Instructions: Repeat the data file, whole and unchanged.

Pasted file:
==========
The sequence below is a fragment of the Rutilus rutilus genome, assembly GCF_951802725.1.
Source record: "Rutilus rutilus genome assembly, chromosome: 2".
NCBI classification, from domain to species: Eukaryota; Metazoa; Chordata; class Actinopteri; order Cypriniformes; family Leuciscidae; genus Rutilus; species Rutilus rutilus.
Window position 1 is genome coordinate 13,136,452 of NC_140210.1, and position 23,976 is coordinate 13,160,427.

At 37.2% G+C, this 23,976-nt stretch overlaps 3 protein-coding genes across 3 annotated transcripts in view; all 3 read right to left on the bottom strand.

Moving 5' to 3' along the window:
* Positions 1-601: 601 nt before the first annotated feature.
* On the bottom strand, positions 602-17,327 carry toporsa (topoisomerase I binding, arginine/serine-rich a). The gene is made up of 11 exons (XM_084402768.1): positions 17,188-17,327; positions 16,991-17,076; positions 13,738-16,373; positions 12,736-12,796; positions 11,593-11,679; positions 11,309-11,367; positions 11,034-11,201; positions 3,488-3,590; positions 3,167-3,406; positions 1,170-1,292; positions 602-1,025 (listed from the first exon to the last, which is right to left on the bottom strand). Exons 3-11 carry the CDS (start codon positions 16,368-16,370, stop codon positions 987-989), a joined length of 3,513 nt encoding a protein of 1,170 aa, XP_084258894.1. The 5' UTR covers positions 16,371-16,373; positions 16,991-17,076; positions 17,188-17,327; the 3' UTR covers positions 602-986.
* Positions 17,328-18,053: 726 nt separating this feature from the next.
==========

The sequence below is a fragment of the Rutilus rutilus genome, assembly GCF_951802725.1.
Source record: "Rutilus rutilus genome assembly, chromosome: 2".
NCBI classification, from domain to species: Eukaryota; Metazoa; Chordata; class Actinopteri; order Cypriniformes; family Leuciscidae; genus Rutilus; species Rutilus rutilus.
Window position 1 is genome coordinate 13,136,452 of NC_140210.1, and position 23,976 is coordinate 13,160,427.

At 37.2% G+C, this 23,976-nt stretch overlaps 3 protein-coding genes across 3 annotated transcripts in view; all 3 read right to left on the bottom strand.

Moving 5' to 3' along the window:
* Positions 1-601: 601 nt before the first annotated feature.
* On the bottom strand, positions 602-17,327 carry toporsa (topoisomerase I binding, arginine/serine-rich a). The gene is made up of 11 exons (XM_084402768.1): positions 17,188-17,327; positions 16,991-17,076; positions 13,738-16,373; positions 12,736-12,796; positions 11,593-11,679; positions 11,309-11,367; positions 11,034-11,201; positions 3,488-3,590; positions 3,167-3,406; positions 1,170-1,292; positions 602-1,025 (listed from the first exon to the last, which is right to left on the bottom strand). Exons 3-11 carry the CDS (start codon positions 16,368-16,370, stop codon positions 987-989), a joined length of 3,513 nt encoding a protein of 1,170 aa, XP_084258894.1. The 5' UTR covers positions 16,371-16,373; positions 16,991-17,076; positions 17,188-17,327; the 3' UTR covers positions 602-986.
* Positions 17,328-18,053: 726 nt separating this feature from the next.